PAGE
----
The summer after GCSEs is nostalgically regarded as the best time of a young person’s life. It’s an indulgently long 3 months; the first couple of days spent in either a giddy haze of self-congratulation with pushy mothers emailing distant relatives your results (just mine?), or a mild and sometimes lasting depression. Then a few weeks go by and some of your peers are claiming to have already forgotten how to read. Facebook fills up with snaps from the Napa strip, relationship updates, first cars/beers/tattoos and the holiday fun seems endless. And then it ends. And some of you really have forgotten how to read…
If any of you are unfortunate enough to have an older sibling still in education, you’ll probably be sick of hearing how ‘GCSEs are a JOKE’ (as my older brother screamed in my face while trying to impress upon me how the intense revision needed for his AS Level History warranted his imminent takeover of my room and revision equipment). But when it comes to AS levels – and their even uglier and more unwanted relative, the A Level, you’ll find yourself singing that same smug tune. These exams are ‘SO HARD, IF YOU EVEN ATTEMPTED THEM, YOU’D DIE’ – that was my brother again, but seriously, they’re tough. Now, as off-putting as this may sound, I’m really not trying to put you off! God knows nobody’s a bigger fan of education than I am. Weird as this sounds – I actually enjoyed my AS level exams. Why? Because I was prepared. Because I was the strange kind of student who never missed a class, actually did the assigned reading and thought about school-work after school. These personality traits perhaps don’t make me the best person to sit next to if you’re looking to eat sweets under the desk, and I was certainly not going to laugh along at the jokes about my teacher’s moustache, but they’re the reason for my own exam success, the success of the friends I helped in that year, and the successes of pupils I tutor. I feel genuinely distressed when my pupils show less than enthusiasm bordering on ecstasy when I show them a truly inspired piece of literary criticism. I actually do not understand, let alone sympathise with, a pupil’s reluctance to do extra work. And while this kind of diligence may be bewildering in a best friend and perhaps downright annoying in an elder sister, it is essential (read fantastic) in a tutor.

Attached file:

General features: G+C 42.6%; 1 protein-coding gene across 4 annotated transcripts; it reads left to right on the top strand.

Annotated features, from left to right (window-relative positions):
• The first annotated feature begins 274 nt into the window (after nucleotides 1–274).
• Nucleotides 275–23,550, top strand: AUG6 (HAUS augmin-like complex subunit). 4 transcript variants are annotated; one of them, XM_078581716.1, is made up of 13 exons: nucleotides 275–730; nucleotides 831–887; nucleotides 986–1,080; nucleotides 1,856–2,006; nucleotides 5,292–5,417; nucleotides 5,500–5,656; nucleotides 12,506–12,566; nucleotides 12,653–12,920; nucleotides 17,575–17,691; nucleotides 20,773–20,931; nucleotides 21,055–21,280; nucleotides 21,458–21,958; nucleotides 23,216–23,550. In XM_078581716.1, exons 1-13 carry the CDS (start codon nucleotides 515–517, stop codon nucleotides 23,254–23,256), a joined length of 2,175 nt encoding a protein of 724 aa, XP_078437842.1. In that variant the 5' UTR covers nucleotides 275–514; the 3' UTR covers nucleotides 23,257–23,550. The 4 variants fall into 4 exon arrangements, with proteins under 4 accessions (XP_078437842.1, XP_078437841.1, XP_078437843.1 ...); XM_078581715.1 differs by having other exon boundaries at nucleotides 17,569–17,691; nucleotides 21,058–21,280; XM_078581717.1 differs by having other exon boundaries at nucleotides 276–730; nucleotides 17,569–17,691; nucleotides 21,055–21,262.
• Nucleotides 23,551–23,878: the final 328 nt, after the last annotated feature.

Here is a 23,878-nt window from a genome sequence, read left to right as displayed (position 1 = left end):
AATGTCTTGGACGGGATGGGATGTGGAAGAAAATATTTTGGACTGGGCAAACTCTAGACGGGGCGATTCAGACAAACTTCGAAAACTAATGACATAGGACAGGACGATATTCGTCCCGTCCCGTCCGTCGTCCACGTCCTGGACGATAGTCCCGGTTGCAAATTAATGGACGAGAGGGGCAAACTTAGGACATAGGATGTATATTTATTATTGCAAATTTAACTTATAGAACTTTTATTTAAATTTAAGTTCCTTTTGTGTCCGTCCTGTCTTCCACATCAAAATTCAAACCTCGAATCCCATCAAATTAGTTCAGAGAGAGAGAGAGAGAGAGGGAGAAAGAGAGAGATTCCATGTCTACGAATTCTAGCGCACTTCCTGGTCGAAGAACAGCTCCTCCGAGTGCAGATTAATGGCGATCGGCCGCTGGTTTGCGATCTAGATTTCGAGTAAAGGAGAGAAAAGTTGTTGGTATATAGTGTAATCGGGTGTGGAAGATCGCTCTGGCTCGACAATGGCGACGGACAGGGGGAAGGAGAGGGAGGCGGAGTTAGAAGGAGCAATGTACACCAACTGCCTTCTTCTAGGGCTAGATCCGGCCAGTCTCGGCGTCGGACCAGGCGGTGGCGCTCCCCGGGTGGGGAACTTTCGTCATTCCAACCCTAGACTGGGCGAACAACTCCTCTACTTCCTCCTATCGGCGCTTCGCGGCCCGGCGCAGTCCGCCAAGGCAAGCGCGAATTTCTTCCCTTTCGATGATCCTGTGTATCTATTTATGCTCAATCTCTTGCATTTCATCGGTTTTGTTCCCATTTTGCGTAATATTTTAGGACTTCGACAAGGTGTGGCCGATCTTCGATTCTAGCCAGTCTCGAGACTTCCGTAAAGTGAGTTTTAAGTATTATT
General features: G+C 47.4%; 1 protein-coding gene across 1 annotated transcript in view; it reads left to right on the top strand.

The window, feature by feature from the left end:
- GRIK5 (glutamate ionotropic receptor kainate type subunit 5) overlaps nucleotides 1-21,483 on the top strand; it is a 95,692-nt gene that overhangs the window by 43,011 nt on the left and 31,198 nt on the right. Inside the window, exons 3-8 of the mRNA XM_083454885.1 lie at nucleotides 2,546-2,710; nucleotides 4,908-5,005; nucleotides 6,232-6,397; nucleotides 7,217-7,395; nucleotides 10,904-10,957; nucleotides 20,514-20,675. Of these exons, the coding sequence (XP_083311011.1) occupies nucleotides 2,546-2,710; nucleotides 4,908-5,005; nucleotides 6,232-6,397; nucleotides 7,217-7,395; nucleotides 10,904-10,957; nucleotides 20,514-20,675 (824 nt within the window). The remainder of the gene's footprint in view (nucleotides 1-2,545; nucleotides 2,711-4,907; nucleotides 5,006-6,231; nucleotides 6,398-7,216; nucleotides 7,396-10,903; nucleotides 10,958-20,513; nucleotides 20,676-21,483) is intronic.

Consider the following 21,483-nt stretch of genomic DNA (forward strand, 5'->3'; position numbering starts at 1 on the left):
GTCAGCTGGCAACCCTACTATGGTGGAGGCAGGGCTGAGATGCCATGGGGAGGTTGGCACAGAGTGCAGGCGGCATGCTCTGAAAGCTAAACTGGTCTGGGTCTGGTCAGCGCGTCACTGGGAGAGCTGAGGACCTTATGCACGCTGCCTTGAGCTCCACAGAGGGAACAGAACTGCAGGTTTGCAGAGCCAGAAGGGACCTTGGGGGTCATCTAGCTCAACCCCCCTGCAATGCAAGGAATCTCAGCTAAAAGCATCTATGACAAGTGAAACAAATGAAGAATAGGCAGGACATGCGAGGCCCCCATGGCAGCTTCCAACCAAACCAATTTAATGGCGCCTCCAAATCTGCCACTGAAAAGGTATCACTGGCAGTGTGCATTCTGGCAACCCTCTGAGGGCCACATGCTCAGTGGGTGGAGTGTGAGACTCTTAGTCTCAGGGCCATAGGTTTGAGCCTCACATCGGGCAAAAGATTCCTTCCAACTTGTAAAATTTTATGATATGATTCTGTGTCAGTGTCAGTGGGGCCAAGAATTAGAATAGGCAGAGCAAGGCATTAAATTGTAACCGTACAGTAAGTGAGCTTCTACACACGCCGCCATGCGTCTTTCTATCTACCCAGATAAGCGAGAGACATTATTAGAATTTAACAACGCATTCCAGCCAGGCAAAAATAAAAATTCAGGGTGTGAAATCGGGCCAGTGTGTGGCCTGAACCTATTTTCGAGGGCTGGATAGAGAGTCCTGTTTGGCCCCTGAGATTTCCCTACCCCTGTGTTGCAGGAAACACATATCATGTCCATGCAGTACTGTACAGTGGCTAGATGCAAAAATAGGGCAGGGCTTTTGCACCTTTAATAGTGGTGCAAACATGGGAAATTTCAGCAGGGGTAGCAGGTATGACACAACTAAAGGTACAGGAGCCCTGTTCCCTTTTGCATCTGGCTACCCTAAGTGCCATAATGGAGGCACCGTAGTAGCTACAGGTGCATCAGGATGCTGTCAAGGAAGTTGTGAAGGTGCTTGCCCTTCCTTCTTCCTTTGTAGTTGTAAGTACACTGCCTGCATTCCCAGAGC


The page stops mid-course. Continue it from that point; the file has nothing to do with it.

After the summer is over and the dust settled, you really will have forgotten a heck of a lot of stuff, and the AS courses have no space for slow starters, let alone people who can no longer read.
Understand the pressure: Many exam boards are now ruling out retakes. This means you need to pass well, the first time, or you’ll be ripped apart by lions (just kidding). Secondly, perhaps most dauntingly, universities will accept or reject your application based on your AS levels (I was rejected by Exeter, Nottingham and Bristol for mine, and there’s not much that sucks more than reading ‘unsuccessful’ on your UCAS application page). Now to relieve this pressure: MyTutor has a whole library of talented (and may I add – incredibly cool) tutors who know exactly what you will be facing and how to help you succeed. Whether you want an hour a week from the start of the year to get ahead of the competition, the odd session over the summer, or if it’s an intense, last-minute, potentially nocturnal revision course you’re looking for (I advise against the latter), MyTutor can help.
Enjoy the summer, kick back, relax – we’ll be here when you need us.
Written by Katya Sikuade